Visit a canal basin today and it’s hard to reconcile the tranquil beauty of the surroundings with their original function. Basins were basically inland ports, usually designed to be the end point of any canal journey as the place where cargo was loaded and unloaded. There were often in town centres, surrounded by warehouses and offices, high walls that shield the hard work of the canal from public scrutiny. The basin was the embodiment of the canal’s function, and since the canal’s function has changed, the basin has had to move with it. Brecon Basin is the start (or end) point of what is considered Britain’s prettiest canal and the industry that takes place there now is entirely leisure based. It boasts a theatre and café, as well as trip boats and day boat hire, and is also a great place to begin walks from the edge of town into the enveloping countryside.
The Monmouthshire & Brecon Canal – which originally consisted of two canals – runs in large part through the Brecon Beacons National Park, some of the loveliest countryside in the UK. The Brecon stretch was completed in 1800 to link Brecon with the Monmouthshire Canal at Pontymoile. Largely transporting coal, it was threatened by the railways, with some sections converting to rail as early as 1853. By 1881, the canal’s terminus at Brecon had been filled in, but following sterling work by the restoration movement it was completely restored in the 1990s.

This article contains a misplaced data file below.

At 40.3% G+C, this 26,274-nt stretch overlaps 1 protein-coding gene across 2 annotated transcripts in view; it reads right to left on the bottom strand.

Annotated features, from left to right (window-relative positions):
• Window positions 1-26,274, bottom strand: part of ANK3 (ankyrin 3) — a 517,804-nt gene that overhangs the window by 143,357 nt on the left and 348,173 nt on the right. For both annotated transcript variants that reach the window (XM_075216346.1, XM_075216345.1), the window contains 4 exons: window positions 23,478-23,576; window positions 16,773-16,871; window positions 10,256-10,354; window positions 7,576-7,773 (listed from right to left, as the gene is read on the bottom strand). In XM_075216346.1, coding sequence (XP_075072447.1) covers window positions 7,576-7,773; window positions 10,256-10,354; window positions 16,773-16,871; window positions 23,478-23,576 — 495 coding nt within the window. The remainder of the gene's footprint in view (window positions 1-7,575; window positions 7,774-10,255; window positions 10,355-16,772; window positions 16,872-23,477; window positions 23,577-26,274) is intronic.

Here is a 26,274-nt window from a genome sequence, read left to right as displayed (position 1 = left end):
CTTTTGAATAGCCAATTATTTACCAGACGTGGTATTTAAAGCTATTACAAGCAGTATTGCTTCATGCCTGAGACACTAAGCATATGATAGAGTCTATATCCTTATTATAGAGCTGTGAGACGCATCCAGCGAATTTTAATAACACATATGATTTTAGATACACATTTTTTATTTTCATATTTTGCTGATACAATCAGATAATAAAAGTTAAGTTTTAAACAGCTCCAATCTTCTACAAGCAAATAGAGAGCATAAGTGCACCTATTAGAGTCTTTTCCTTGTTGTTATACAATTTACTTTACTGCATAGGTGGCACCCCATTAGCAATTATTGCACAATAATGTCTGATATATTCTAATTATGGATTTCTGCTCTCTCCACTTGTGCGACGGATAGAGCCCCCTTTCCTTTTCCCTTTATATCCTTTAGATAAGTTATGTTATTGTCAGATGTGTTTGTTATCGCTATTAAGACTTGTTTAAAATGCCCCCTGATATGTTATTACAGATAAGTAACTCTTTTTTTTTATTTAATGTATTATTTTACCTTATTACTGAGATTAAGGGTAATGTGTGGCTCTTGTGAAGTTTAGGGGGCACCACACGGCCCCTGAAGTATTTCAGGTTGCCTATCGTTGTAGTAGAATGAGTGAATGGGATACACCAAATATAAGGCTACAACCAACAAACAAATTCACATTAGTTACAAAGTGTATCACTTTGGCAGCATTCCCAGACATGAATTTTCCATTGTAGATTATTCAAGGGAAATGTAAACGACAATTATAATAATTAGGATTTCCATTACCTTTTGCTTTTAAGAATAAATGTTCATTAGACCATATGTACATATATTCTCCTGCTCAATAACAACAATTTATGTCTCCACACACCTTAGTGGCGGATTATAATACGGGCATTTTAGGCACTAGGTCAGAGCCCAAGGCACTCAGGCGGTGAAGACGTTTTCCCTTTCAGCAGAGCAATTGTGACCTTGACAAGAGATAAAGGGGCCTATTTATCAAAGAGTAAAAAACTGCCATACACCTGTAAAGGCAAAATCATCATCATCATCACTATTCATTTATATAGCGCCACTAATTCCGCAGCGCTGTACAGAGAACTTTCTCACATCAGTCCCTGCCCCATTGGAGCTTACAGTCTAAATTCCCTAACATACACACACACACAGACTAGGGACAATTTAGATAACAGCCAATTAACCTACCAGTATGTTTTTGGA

Brecon Basin is now home to the Theatr Brycheiniog, which has a varied arts programme including theatre, dance, music and visual art, plus a couple of cafés. Dragon Fly Cruises run public boat trips, and you can also walk along the canal past historic lime kilns towards the nearby Brynich Aqueduct. It’s also not far from here into the town of Brecon itself, making it a great place to begin or end your journey around the city.